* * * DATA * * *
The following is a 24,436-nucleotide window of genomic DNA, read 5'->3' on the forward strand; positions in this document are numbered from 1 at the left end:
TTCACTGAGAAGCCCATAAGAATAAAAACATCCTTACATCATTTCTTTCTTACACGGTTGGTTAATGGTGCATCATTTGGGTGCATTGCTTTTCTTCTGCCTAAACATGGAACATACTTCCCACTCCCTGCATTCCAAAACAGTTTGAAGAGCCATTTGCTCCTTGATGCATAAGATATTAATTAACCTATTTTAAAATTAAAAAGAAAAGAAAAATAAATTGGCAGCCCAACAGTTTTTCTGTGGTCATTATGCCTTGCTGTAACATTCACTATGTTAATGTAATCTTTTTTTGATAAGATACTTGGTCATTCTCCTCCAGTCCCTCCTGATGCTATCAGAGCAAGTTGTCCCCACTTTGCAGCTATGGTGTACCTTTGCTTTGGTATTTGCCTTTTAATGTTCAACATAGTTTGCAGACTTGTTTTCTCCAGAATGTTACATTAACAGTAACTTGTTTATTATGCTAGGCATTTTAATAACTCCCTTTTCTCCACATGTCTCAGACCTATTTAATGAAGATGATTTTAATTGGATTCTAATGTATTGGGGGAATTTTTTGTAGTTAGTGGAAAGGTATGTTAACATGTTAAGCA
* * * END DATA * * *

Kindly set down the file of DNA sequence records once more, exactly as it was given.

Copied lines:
The following is a 24,436-nucleotide window of genomic DNA, read 5'->3' on the forward strand; positions in this document are numbered from 1 at the left end:
TTCACTGAGAAGCCCATAAGAATAAAAACATCCTTACATCATTTCTTTCTTACACGGTTGGTTAATGGTGCATCATTTGGGTGCATTGCTTTTCTTCTGCCTAAACATGGAACATACTTCCCACTCCCTGCATTCCAAAACAGTTTGAAGAGCCATTTGCTCCTTGATGCATAAGATATTAATTAACCTATTTTAAAATTAAAAAGAAAAGAAAAATAAATTGGCAGCCCAACAGTTTTTCTGTGGTCATTATGCCTTGCTGTAACATTCACTATGTTAATGTAATCTTTTTTTGATAAGATACTTGGTCATTCTCCTCCAGTCCCTCCTGATGCTATCAGAGCAAGTTGTCCCCACTTTGCAGCTATGGTGTACCTTTGCTTTGGTATTTGCCTTTTAATGTTCAACATAGTTTGCAGACTTGTTTTCTCCAGAATGTTACATTAACAGTAACTTGTTTATTATGCTAGGCATTTTAATAACTCCCTTTTCTCCACATGTCTCAGACCTATTTAATGAAGATGATTTTAATTGGATTCTAATGTATTGGGGGAATTTTTTGTAGTTAGTGGAAAGGTATGTTAACATGTTAAGCA